August 21, 2011

ASPEN, Colo. — Four years? Has it really been FOUR YEARS since we’ve been here in Aspen to talk telecom?

Apparently so, since our last communique from this posh mountain resort town, when we tracked down then-Google CEO Eric Schmidt, has a date of 2007. How time flies. But thanks to our good friends at Light Reading, Sidecut Reports is back in Aspen to cover the traditional summertime telecom policy event, now run by the Technology Policy Institute since the Progress and Freedom Foundation is no more. But it’s a heavyweight lineup this year — two FCC commissioners, one former FCC chairman, policy uber-guy Blair Levin, Verizon’s Tom Tauke, our old pal Joe Waz (ex-Comcast), PayPal founder Peter Theil — the list goes on and on. And Harold Feld is in the house to start fires and raise ruckus! We can’t wait.

While you will have to tune in to Light Reading for what we hope will be exhaustive old-school event coverage (yes that means we are ready to throw down on anyone else here with a media badge), you can always come back here to Sidecut Reports for the TPI Aspen after-party, where we’ll toss in some rumors, innuendos and people-watching, like seeing ace C/Net tech/policy writer Declan McCullagh on our flight out of SFO today.

I’ll bet Declan flew into Aspen. Sidecut went the land route, renting a car and going overland through Vail and Glenwood Springs to this haven of skiing and music and just wonderful folks. There are lots of nice restaurants here too but our late-night meal tonight is peanut butter sandwiches and Mama’s Little Yella Pils in a can. Peanut butter because I can’t eat it at home due to a nut allergy in the house; and cold beer in a can because that is how I roll.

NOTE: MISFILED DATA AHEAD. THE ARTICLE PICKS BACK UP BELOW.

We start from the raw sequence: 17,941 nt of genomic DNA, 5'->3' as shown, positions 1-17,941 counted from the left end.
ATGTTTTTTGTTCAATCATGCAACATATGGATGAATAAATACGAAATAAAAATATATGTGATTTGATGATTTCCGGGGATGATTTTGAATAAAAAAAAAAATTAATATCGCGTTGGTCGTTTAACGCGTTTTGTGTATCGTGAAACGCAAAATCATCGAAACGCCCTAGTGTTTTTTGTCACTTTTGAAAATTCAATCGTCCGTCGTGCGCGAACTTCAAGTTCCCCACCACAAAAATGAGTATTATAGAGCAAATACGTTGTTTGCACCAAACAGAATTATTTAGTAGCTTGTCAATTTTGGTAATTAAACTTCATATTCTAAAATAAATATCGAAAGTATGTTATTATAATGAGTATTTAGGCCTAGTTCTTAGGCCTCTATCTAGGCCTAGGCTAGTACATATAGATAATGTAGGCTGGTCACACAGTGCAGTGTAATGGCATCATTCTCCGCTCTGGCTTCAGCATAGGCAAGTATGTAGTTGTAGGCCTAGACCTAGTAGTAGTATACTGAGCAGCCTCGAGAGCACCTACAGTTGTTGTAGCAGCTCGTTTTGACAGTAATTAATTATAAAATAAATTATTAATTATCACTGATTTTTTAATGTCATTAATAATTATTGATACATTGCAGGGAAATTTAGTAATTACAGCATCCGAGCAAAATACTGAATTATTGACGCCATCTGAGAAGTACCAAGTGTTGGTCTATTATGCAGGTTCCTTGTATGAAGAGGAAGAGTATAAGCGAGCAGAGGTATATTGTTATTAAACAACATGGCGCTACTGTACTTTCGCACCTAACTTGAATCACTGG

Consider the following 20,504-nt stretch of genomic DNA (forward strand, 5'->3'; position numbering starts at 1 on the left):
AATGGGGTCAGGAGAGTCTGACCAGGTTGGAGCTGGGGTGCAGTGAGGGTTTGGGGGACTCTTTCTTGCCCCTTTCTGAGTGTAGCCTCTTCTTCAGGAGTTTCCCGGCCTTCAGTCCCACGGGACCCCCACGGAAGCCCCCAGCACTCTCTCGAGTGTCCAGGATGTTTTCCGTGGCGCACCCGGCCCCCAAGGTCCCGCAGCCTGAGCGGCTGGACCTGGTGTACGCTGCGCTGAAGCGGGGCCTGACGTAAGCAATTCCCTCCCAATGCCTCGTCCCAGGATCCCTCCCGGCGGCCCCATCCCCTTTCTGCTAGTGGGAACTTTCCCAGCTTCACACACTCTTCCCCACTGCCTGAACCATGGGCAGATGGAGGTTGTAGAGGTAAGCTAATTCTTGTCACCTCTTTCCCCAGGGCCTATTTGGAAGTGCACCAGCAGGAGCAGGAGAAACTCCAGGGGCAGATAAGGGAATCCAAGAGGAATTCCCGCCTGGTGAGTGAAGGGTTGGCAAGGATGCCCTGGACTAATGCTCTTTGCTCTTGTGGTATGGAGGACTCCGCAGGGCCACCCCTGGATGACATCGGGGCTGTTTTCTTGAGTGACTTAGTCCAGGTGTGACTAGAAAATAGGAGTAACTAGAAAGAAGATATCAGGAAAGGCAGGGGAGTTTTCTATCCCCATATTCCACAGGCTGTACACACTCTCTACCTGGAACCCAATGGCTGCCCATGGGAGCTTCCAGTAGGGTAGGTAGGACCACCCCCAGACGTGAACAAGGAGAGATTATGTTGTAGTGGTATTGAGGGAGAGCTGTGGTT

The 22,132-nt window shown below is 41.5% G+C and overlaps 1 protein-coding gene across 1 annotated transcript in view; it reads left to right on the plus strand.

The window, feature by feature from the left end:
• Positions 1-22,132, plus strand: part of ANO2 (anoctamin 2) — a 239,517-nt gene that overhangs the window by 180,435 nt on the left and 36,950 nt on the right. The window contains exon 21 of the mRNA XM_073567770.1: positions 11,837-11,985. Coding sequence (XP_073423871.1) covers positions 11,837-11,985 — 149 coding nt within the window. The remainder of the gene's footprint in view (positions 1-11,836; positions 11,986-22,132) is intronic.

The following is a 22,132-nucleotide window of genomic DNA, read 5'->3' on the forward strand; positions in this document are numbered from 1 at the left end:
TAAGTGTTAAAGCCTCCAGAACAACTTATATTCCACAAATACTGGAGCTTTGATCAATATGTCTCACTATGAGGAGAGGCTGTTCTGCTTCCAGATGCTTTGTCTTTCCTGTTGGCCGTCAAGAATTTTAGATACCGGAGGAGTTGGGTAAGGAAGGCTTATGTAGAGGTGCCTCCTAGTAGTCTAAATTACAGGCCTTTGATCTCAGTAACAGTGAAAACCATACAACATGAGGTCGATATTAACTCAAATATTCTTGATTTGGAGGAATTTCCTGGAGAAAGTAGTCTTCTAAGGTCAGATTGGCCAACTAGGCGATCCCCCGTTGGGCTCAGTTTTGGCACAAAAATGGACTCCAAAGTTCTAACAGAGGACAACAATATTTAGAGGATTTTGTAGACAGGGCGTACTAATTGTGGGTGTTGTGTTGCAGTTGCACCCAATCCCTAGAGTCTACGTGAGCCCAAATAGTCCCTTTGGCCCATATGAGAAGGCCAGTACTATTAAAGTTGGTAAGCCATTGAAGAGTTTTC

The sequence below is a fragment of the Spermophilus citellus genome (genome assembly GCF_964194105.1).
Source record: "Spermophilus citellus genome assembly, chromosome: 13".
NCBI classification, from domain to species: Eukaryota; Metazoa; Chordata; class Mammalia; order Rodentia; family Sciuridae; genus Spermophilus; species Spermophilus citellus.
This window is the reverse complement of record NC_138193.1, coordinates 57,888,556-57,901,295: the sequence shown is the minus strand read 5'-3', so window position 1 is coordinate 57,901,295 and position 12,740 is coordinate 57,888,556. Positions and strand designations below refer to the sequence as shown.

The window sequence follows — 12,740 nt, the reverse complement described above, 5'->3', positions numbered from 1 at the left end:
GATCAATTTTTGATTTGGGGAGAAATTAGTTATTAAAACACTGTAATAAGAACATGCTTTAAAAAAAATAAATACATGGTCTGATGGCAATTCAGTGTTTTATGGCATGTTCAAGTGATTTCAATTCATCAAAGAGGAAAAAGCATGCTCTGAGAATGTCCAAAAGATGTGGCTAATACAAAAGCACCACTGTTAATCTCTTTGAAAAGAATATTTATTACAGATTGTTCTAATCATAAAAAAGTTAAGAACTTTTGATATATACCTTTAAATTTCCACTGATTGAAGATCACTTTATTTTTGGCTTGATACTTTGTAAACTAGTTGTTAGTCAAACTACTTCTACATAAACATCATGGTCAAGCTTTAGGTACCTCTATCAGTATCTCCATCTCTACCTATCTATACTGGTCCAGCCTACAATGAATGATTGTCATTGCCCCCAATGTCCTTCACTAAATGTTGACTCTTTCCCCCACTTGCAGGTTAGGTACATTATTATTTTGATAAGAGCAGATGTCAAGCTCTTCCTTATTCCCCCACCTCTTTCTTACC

Check back tomorrow night for another Aspen update.

MagicJack’s VoIP Scheme Slammed by AT&T, FCC

April 11, 2011

Hat tip to our old pal Andy Abramson for tracking a legal development in the VoIP world — seems like the factually elusive Daniel Borislow got his MagicJack VoIP scheme slammed by AT&T and the FCC. Andy’s post has a thorough explanation of the beef, which we will try to distill further — basically it appears that Dan was trying to subsidize the “low-cost” MagicJack plan by billing AT&T and other large carriers for completing calls, a la the old Iowa-based Free Conferencing dodges of the near past.

It was interesting to see that the FCC didn’t rule that MagicJack’s plan was illegal, immoral or unlawful — it simply agreed with AT&T that MagicJack had tried to fudge the way it described its service and that error meant that MagicJack can’t charge AT&T the fees it is claiming. What that means for us MagicJack and Borislow fans is that the Dan show probably ain’t over yet, though as we stated before you have to wonder how people can continue to put good money into a stock of a company that calls something like this a financial release.

While we are waiting to hear back from Dan (who sometimes responds to our emails, but sometimes not) anyone seen the heralded magicjack Plus or the hinted-at femtojack, which less cynical “news reporters” apparently expect to hit the streets any day now? C’mon Dan, can we at least see if one of your promises comes true?

UPDATE: Dan Borislow apparently replied to a blog post by Forbes’ Eric Savitz on this subject. You have to click to open the comments but our man Dan is in a fighting mood… as he says (we have every reason to believe it is really Dan posting) about AT&T, “We are owed the money, we suplied [sic] a valuable service and when AT&T tried to strongarm us, we told them where to go.” Read the blog post for more.